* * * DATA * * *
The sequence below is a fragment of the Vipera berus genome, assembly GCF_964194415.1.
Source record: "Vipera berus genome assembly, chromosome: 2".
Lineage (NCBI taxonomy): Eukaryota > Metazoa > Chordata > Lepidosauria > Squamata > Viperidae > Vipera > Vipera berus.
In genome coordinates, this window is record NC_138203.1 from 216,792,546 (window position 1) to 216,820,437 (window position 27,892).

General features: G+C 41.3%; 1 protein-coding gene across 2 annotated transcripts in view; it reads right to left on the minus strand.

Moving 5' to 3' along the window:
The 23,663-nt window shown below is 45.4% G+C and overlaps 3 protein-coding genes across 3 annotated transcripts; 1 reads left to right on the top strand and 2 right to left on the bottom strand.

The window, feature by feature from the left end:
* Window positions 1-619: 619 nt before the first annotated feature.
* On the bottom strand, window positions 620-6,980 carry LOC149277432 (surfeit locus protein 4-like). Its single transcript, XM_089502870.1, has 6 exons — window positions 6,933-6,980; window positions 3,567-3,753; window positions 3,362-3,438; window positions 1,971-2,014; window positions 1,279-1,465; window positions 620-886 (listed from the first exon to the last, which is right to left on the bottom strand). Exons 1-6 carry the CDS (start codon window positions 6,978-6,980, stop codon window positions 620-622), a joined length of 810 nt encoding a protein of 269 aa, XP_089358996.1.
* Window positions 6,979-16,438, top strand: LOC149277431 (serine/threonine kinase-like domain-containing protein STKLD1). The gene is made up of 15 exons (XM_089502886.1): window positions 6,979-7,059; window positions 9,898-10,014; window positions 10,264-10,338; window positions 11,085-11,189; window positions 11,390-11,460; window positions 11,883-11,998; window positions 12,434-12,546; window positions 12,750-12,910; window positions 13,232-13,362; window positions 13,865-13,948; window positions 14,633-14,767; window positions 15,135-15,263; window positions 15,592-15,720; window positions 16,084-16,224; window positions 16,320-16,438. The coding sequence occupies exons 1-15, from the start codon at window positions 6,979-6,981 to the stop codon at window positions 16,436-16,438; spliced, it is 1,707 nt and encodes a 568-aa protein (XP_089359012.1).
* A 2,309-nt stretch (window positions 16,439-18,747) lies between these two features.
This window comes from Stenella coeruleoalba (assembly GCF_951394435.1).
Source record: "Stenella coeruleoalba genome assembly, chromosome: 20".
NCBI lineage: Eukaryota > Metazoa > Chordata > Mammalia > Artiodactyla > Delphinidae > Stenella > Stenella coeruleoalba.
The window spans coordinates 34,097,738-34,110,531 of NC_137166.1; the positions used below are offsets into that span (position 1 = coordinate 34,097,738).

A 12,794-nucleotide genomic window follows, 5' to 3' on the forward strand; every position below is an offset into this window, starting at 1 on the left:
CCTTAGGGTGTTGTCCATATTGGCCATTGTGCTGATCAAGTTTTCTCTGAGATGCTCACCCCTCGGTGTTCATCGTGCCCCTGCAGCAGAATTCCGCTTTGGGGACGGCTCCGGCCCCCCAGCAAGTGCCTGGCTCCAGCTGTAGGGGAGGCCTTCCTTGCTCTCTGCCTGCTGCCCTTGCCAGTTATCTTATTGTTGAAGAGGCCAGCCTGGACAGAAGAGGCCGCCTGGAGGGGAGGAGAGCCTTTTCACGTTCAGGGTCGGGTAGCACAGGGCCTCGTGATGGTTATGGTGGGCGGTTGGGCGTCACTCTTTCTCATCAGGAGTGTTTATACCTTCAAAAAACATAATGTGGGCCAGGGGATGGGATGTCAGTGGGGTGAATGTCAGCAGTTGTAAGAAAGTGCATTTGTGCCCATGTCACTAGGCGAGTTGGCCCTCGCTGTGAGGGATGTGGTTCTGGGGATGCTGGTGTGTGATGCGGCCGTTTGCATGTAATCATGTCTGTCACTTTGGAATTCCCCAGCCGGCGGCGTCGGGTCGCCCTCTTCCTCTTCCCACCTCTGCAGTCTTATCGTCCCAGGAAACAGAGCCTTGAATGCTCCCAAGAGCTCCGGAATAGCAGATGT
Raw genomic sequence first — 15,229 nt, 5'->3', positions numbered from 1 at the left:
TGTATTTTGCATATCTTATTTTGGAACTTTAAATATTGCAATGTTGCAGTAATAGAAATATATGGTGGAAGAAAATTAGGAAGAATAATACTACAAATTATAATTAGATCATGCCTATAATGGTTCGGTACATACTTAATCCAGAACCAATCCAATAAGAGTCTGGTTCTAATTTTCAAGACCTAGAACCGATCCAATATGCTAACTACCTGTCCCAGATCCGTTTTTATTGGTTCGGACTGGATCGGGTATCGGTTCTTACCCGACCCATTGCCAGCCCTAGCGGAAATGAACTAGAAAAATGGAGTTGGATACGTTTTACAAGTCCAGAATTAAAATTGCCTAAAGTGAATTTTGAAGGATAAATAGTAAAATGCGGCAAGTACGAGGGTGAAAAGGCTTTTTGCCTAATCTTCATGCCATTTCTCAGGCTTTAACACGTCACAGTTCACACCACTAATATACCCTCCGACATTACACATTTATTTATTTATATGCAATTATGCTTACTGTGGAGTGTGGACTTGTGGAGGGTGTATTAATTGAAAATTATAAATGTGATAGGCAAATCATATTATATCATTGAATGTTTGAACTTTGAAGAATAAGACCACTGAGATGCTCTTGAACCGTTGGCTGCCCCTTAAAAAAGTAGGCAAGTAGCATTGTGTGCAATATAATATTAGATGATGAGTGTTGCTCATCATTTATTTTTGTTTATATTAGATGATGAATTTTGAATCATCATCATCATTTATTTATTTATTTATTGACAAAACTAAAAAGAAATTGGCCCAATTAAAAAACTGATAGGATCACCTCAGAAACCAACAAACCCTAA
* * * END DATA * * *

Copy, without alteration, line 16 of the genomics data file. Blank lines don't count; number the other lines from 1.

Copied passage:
The window spans coordinates 34,097,738-34,110,531 of NC_137166.1; the positions used below are offsets into that span (position 1 = coordinate 34,097,738).